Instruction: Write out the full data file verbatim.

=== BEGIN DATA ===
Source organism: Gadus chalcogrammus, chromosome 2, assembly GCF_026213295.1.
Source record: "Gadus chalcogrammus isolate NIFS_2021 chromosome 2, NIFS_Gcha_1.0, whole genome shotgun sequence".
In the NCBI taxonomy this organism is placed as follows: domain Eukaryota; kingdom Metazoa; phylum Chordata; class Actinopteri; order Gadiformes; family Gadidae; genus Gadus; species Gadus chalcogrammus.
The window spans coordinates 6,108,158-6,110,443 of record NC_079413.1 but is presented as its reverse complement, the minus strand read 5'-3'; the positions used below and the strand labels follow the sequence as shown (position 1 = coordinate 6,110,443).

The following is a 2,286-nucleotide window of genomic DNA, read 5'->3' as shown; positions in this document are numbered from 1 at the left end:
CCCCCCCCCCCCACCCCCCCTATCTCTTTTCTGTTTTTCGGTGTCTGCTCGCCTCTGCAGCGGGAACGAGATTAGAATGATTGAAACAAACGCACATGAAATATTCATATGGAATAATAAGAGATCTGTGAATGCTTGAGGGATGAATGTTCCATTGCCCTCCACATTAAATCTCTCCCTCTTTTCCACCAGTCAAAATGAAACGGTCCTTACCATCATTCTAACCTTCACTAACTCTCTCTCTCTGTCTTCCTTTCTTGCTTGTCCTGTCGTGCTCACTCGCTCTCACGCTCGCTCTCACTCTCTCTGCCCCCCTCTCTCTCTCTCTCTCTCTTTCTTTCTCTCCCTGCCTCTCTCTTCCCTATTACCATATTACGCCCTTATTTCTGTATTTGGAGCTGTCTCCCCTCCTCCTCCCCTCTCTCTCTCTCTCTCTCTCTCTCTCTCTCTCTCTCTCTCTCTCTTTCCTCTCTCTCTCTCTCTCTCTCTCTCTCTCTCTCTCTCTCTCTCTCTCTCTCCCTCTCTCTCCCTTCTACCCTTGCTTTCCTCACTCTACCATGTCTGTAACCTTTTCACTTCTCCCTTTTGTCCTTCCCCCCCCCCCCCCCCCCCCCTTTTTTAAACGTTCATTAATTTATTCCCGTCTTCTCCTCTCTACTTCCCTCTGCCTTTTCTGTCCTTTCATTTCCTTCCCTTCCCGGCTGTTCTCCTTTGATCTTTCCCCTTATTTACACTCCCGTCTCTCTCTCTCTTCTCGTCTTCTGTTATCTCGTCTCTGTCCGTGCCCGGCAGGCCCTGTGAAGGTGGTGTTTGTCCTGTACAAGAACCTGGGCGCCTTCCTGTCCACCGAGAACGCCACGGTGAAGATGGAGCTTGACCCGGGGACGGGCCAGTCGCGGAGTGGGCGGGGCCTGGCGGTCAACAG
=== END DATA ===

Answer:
Source organism: Gadus chalcogrammus, chromosome 2, assembly GCF_026213295.1.
Source record: "Gadus chalcogrammus isolate NIFS_2021 chromosome 2, NIFS_Gcha_1.0, whole genome shotgun sequence".
In the NCBI taxonomy this organism is placed as follows: domain Eukaryota; kingdom Metazoa; phylum Chordata; class Actinopteri; order Gadiformes; family Gadidae; genus Gadus; species Gadus chalcogrammus.
The window spans coordinates 6,108,158-6,110,443 of record NC_079413.1 but is presented as its reverse complement, the minus strand read 5'-3'; the positions used below and the strand labels follow the sequence as shown (position 1 = coordinate 6,110,443).

The following is a 2,286-nucleotide window of genomic DNA, read 5'->3' as shown; positions in this document are numbered from 1 at the left end:
CCCCCCCCCCCCACCCCCCCTATCTCTTTTCTGTTTTTCGGTGTCTGCTCGCCTCTGCAGCGGGAACGAGATTAGAATGATTGAAACAAACGCACATGAAATATTCATATGGAATAATAAGAGATCTGTGAATGCTTGAGGGATGAATGTTCCATTGCCCTCCACATTAAATCTCTCCCTCTTTTCCACCAGTCAAAATGAAACGGTCCTTACCATCATTCTAACCTTCACTAACTCTCTCTCTCTGTCTTCCTTTCTTGCTTGTCCTGTCGTGCTCACTCGCTCTCACGCTCGCTCTCACTCTCTCTGCCCCCCTCTCTCTCTCTCTCTCTCTTTCTTTCTCTCCCTGCCTCTCTCTTCCCTATTACCATATTACGCCCTTATTTCTGTATTTGGAGCTGTCTCCCCTCCTCCTCCCCTCTCTCTCTCTCTCTCTCTCTCTCTCTCTCTCTCTCTCTCTCTCTTTCCTCTCTCTCTCTCTCTCTCTCTCTCTCTCTCTCTCTCTCTCTCTCTCTCTCCCTCTCTCTCCCTTCTACCCTTGCTTTCCTCACTCTACCATGTCTGTAACCTTTTCACTTCTCCCTTTTGTCCTTCCCCCCCCCCCCCCCCCCCCCTTTTTTAAACGTTCATTAATTTATTCCCGTCTTCTCCTCTCTACTTCCCTCTGCCTTTTCTGTCCTTTCATTTCCTTCCCTTCCCGGCTGTTCTCCTTTGATCTTTCCCCTTATTTACACTCCCGTCTCTCTCTCTCTTCTCGTCTTCTGTTATCTCGTCTCTGTCCGTGCCCGGCAGGCCCTGTGAAGGTGGTGTTTGTCCTGTACAAGAACCTGGGCGCCTTCCTGTCCACCGAGAACGCCACGGTGAAGATGGAGCTTGACCCGGGGACGGGCCAGTCGCGGAGTGGGCGGGGCCTGGCGGTCAACAG